Each year, CiTR’s Fundrive has us soliciting our faithful listeners/readers for charitable donations to help fund the radio station and Discorder magazine. On top of providing community-based programming for the Vancouver area and beyond, we also have a lot of fun.
Below we’ve gathered just a few of the many faces that have graced the station over the years, and they’ve lovingly shared why CiTR is so special to them. Tune in to 101.9 FM November 17-24 for the Fundrive and we’re sure you’ll here some more great stories about the station.
Grace McRae-Okine (President of the Student Executive, 2011-2012):
There is simply no hiding it — this is one of my favourite times of year. As a student I have enjoyed one week of respite from midterms, mini candy bars are ripe to be moved to the clearance racks, and the seventh annual CiTR Fundrive is nigh.
While CiTR operates 24/7/365, we dedicate only a few days out of the year to ask for your donations. This annual funding drive (or Fundrive, as we like to call it) is not so that we can continue doing all we do for just one more year, but in the hopes that you’ll have 101.9FM to tune in to for years to come. This is because we are a campus and community radio station, and rely on the support and funding of the student body at UBC as well as our listenership in the Vancouver community (and abroad) to fund the work we do. We take our mandate seriously — to educate and train those interested in broadcast journalism; to support projects, businesses, and events that support to marginalized groups in our community; to give a voice to those who may otherwise be voiceless; and to give our celebrated DJs the freedom to play the best in local, underground and alternative music. And yes, we do enjoy throwing a mean party every once in a while.
This year’s Fundrive will run from November 17-24, and we’re asking you to ‘Tune In to the Future’ of radio with us. Funds raised during the 2010 FunDrive (a whopping $30k!) went towards our operating budget and special projects such as digitizing our 30k+ library of CDs, helping to bring us into the future of broadcast radio. This year we have upped our goal to $35k, and look towards the long term future of CiTR. We want to remain relevant, accessible and unequivocally awesome through 2012 and beyond, and we need your help to do it.
So whether it’s on air at 101.9 on the FM dial, online at citr.ca, or on the lovely Discorder you are reading online, we invite you to ‘Tune In to the Future’ with us. It’s sure to be an interesting ride.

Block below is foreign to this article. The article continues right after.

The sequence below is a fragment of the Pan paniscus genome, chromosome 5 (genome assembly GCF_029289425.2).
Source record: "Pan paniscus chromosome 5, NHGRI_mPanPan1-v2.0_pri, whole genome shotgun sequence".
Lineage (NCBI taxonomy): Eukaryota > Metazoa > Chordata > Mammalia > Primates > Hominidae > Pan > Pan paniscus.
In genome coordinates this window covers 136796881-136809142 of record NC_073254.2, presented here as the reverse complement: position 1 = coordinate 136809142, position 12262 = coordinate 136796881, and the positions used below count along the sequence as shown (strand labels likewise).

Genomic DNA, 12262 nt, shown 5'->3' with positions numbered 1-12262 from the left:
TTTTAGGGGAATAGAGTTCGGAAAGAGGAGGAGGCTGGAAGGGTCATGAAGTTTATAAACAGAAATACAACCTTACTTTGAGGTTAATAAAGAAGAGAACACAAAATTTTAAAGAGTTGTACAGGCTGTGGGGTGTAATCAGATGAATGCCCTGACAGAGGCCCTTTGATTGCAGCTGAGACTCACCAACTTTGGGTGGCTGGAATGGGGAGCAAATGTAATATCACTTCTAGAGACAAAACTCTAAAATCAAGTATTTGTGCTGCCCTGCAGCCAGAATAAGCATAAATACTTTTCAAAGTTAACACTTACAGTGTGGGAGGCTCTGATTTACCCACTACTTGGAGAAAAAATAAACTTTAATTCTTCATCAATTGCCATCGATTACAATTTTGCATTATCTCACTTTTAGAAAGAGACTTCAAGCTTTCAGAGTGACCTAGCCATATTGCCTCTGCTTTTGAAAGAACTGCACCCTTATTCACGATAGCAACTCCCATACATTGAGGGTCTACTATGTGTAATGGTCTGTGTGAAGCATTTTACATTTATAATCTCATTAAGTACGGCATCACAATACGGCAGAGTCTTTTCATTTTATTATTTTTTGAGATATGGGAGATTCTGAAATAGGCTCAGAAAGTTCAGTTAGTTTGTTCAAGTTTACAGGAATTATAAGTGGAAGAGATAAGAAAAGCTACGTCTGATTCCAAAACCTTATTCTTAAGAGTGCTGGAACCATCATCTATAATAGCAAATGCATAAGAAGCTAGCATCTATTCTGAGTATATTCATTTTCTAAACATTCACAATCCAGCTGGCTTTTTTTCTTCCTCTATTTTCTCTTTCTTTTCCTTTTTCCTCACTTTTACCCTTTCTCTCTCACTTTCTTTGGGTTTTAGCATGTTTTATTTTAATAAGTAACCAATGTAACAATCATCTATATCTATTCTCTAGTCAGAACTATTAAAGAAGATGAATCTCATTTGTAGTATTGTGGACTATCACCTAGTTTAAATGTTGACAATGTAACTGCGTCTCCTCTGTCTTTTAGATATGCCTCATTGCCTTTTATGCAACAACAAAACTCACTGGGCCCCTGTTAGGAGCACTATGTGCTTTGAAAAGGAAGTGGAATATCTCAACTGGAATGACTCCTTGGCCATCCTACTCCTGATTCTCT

Janis McKenzie (Chair of CiTR’s Board of Directors, and Discorder Contributor):
My first show was called Rude Awakening. The time slot was 7-10:30 on Thursday mornings, and even though I only lived across the street at Gage Towers it was nearly impossible to get there early enough. I was usually out seeing some band the night before, and by the time the proctor let me into the station it would already be time to go on-air.
Usually I’d play the sign-on cart, grab something from the playlist and put it on, and then rush over to the record library to get enough music so I’d have time to find a pen, the log sheet and the tape I was supposed to play later on (on the reel-to-reel machine). Sometimes I brought poetry records from the Wilson Recording Library, or played a twelve-inch single I’d heard at the Luv-A-Fair, but mostly I didn’t know what I was going to play until I was there. Mostly what I ended up playing was garage or punk songs, and most of them were less than three minutes long. If I needed time to run down the hall I would pull an album off the playlist and cue up the longest track, even if I’d never heard it before.
The album covers were usually marked up with notes from the music director (and dissenting notes from some of the DJs) about which songs to play and what they were like, but it was always a crap shoot.
Sometimes I’d be sprinting through the station lounge (and past whoever was sleeping on the couch that morning) and hear whatever it was coming through the speakers and think, “oh hell, that’s awful.” But once or twice it turned out to be something great (That was how I discovered the excellent Scottish band The Primevals). Three-and-a-half hours was a long time to fill when I didn’t have a plan and really didn’t know what I was doing, but I loved it.
Duncan McHugh (Board of Directors, host of Duncan’s Donuts):
Fundrive is an exhilarating time to be around the station. Everyone’s working hard, phones are ringing, DJs are pulling out their big guns; it’s a picture of the station at its best.
Fundrive is also a very exhausting time. Every year, I have a point where I hit a wall and feel super burnt out. Last year it hit right before the finale. I showed up to the party not wanting to be there at all, attending only out of a sense of obligation. The theme was “‘90s covers” and there were ten bands on the bill; I was overwhelmed.
Slowly though, my mood brightened. It was hard not to cheer up seeing all the bands, volunteers and listeners pitch in to support the radio station they love.
By the end of the night, I jumped onstage to join everyone else in a crazy “Smells Like Teen Spirit” sing-along. It was so much fun! Once again, the power of CiTR managed to lift my spirits.
For more information on where and how to donate, click here.